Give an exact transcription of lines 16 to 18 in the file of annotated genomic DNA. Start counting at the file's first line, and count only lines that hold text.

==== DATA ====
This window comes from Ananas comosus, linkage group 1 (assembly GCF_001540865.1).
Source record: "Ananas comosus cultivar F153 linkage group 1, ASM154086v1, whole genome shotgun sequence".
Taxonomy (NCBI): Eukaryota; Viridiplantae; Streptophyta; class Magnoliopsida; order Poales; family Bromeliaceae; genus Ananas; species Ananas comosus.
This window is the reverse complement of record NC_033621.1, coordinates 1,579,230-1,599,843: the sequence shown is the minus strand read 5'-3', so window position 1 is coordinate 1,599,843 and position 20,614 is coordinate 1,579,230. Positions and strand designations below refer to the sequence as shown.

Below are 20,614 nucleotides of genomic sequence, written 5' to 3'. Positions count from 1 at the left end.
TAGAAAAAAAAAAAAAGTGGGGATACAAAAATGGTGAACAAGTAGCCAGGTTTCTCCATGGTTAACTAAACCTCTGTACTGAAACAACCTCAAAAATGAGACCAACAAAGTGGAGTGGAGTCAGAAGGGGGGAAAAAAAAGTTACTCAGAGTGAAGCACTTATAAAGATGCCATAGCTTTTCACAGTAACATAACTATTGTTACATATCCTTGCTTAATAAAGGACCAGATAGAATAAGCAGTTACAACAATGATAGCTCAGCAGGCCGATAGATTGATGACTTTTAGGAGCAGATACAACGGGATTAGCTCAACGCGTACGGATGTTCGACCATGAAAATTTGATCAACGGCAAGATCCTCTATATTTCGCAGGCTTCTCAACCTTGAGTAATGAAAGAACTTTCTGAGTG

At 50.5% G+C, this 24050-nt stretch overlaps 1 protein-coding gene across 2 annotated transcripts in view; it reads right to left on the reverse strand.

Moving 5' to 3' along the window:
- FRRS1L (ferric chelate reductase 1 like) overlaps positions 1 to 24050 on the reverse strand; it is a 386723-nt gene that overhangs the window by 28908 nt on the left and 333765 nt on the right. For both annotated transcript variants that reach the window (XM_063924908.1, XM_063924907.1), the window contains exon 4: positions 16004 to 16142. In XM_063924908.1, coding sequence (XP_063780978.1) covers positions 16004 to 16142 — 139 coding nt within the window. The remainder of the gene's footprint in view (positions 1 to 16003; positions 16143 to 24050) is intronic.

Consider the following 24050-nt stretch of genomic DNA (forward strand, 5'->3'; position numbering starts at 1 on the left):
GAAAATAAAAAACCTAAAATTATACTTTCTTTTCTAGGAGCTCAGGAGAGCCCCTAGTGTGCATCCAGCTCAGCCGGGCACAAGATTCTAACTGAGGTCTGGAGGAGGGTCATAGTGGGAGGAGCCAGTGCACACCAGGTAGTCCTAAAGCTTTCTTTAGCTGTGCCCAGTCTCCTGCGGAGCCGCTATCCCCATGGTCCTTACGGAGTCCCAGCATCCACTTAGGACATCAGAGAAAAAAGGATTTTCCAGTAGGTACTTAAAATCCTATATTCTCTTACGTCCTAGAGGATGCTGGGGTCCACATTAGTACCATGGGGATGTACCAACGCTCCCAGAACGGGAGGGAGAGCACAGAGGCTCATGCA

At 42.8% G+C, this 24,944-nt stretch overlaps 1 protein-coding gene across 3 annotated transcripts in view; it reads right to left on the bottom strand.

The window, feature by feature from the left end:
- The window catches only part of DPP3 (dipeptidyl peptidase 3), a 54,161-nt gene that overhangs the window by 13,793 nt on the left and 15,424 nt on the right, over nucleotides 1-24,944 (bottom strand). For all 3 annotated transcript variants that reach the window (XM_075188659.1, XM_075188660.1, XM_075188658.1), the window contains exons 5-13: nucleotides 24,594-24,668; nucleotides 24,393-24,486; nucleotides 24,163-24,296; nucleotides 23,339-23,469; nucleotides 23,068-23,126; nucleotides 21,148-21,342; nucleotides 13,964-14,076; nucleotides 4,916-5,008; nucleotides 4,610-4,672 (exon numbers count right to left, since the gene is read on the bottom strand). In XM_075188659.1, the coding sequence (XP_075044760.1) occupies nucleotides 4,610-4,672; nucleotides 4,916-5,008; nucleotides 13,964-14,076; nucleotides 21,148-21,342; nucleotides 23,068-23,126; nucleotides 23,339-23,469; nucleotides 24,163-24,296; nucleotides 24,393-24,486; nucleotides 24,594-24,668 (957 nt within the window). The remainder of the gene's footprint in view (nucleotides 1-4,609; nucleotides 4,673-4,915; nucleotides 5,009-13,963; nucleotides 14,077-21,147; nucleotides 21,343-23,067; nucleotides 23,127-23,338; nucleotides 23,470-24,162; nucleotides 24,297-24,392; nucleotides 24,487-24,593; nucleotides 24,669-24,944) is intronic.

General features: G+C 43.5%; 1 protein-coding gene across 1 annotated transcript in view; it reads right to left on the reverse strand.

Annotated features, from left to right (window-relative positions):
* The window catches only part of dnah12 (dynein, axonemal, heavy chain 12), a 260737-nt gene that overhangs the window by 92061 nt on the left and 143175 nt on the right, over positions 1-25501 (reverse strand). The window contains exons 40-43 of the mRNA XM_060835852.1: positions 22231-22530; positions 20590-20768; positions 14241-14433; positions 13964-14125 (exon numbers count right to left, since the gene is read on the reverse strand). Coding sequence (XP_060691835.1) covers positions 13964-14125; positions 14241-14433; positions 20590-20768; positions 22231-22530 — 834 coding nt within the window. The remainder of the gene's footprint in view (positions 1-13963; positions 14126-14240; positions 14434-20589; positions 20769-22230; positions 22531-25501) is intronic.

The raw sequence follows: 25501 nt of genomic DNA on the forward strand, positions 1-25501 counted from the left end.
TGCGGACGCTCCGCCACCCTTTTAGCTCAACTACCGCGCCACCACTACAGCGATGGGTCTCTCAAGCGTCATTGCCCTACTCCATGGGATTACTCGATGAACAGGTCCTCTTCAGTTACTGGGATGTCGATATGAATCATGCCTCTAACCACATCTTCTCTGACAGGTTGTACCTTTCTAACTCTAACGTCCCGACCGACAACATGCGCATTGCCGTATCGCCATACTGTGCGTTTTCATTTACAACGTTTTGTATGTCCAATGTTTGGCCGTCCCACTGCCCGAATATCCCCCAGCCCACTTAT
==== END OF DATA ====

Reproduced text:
Annotated features, from left to right (window-relative positions):
* The window catches only part of dnah12 (dynein, axonemal, heavy chain 12), a 260737-nt gene that overhangs the window by 92061 nt on the left and 143175 nt on the right, over positions 1-25501 (reverse strand). The window contains exons 40-43 of the mRNA XM_060835852.1: positions 22231-22530; positions 20590-20768; positions 14241-14433; positions 13964-14125 (exon numbers count right to left, since the gene is read on the reverse strand). Coding sequence (XP_060691835.1) covers positions 13964-14125; positions 14241-14433; positions 20590-20768; positions 22231-22530 — 834 coding nt within the window. The remainder of the gene's footprint in view (positions 1-13963; positions 14126-14240; positions 14434-20589; positions 20769-22230; positions 22531-25501) is intronic.

The raw sequence follows: 25501 nt of genomic DNA on the forward strand, positions 1-25501 counted from the left end.